The Freeman’s Journal, January 1, 1846.

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The Great Famine was amongst the darkest periods in Ireland’s history. In the space of just a few years, roughly two million people were lost through either emigration or death, and Ireland’s politics and culture affected permanently.

We’ve delved into the newspaper collections on Findmypast to look at how some contemporary reports described the Great Famine from 1846 onwards.

The Freeman’s Journal reproduced a letter from 1845, the year the Famine began. The letter’s author expresses fears of ‘the probably failure of the potato crop’, and the solemn news that there are daily confirmations that this was indeed the case.

The Hull Packet appealed to readers to contribute money to those in Ireland who, in the journalist’s chilling words, were ‘actually dying from lack of food’. The writer laments those who would discuss the causes of the Famine rather than creating a strategy for resolving this vital issue. ‘While we deliberate,’ he wrote ‘the Irish are dying.’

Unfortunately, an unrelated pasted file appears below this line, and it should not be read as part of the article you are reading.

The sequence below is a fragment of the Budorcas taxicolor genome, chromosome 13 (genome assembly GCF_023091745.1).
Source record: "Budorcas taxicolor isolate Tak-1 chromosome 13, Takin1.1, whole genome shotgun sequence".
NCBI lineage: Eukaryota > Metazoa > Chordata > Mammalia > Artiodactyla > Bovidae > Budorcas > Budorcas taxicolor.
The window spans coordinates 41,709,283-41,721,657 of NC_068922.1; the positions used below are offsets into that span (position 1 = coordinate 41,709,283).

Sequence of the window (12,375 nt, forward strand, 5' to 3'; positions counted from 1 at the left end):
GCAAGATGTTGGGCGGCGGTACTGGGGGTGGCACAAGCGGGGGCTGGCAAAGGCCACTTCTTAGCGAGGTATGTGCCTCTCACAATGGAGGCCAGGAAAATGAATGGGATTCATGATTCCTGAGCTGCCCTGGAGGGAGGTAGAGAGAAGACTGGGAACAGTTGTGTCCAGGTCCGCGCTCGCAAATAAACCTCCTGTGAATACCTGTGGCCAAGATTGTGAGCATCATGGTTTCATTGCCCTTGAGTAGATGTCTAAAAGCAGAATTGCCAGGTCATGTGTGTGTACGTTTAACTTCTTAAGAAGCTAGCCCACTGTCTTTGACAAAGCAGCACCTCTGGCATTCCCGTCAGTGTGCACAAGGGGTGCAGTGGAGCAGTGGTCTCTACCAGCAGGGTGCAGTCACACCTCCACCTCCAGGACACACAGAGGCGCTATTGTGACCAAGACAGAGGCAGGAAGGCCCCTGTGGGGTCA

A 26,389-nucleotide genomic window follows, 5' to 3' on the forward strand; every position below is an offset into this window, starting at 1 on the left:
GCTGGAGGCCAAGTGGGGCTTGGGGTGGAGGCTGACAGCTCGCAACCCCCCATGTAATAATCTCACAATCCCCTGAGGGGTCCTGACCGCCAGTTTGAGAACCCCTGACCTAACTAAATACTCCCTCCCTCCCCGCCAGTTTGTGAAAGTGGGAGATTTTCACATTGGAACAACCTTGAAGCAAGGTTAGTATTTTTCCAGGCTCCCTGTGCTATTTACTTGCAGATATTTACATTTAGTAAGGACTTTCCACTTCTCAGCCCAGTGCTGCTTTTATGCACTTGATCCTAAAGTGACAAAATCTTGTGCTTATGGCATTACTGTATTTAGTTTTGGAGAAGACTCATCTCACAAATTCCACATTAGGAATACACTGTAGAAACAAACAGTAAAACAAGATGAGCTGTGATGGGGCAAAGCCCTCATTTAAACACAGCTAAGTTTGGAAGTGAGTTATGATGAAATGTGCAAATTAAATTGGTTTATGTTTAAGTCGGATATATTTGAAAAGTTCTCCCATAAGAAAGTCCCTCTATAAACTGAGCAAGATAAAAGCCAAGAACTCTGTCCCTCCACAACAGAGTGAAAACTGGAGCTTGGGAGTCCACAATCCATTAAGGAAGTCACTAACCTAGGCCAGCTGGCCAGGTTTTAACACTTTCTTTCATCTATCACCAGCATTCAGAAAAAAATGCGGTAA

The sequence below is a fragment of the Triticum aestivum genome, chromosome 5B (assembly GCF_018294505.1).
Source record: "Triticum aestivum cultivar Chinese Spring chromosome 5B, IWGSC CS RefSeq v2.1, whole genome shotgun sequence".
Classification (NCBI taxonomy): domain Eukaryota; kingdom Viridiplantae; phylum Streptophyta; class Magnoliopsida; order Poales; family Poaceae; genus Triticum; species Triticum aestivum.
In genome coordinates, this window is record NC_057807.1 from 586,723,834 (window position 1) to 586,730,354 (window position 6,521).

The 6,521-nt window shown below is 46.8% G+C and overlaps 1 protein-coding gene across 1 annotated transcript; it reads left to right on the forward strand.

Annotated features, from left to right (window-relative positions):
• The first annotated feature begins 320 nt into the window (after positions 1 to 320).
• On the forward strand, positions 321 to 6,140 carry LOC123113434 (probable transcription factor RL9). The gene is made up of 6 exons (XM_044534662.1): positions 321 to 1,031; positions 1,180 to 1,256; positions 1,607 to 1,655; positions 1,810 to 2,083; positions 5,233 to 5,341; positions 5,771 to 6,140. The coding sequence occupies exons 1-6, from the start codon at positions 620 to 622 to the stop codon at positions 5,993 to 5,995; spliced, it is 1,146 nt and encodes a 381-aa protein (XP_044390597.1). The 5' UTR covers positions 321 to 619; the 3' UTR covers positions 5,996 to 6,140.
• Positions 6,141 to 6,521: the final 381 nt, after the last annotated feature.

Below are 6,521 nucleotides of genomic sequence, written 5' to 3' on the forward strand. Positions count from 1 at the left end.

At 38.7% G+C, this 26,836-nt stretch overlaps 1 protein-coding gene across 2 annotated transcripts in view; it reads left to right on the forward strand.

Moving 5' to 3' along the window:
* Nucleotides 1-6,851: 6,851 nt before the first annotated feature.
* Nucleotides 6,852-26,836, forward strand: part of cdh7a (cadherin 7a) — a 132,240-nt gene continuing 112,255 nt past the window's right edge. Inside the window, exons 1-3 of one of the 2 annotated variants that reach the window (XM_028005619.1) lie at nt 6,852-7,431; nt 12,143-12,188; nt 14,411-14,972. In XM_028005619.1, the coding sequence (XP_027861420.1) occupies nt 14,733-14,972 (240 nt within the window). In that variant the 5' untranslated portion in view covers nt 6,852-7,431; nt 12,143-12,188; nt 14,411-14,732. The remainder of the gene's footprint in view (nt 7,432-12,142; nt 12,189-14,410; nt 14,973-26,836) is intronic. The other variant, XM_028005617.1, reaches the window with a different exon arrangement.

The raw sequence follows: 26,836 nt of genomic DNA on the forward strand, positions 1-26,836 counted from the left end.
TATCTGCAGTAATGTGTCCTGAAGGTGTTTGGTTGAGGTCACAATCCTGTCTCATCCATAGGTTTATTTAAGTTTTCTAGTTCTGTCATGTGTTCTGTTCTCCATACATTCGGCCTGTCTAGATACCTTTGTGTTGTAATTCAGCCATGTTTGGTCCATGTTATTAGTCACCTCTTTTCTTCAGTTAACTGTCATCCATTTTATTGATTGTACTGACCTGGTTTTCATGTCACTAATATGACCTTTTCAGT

The issue of emigration was a grave cause for concern, as reported by the Dublin Evening Mail in 1849. Within two years, this piece states, Ireland had lost half a million people, and nothing was being done to staunch the flow. In the end, a million would leave within seven years.

You can find thousands of newspaper reports on the Great Famine, alongside centuries of Irish history, in the historical newspaper collections on Findmypast.

For more stories on tracing your Irish heritage from Findmypast click here.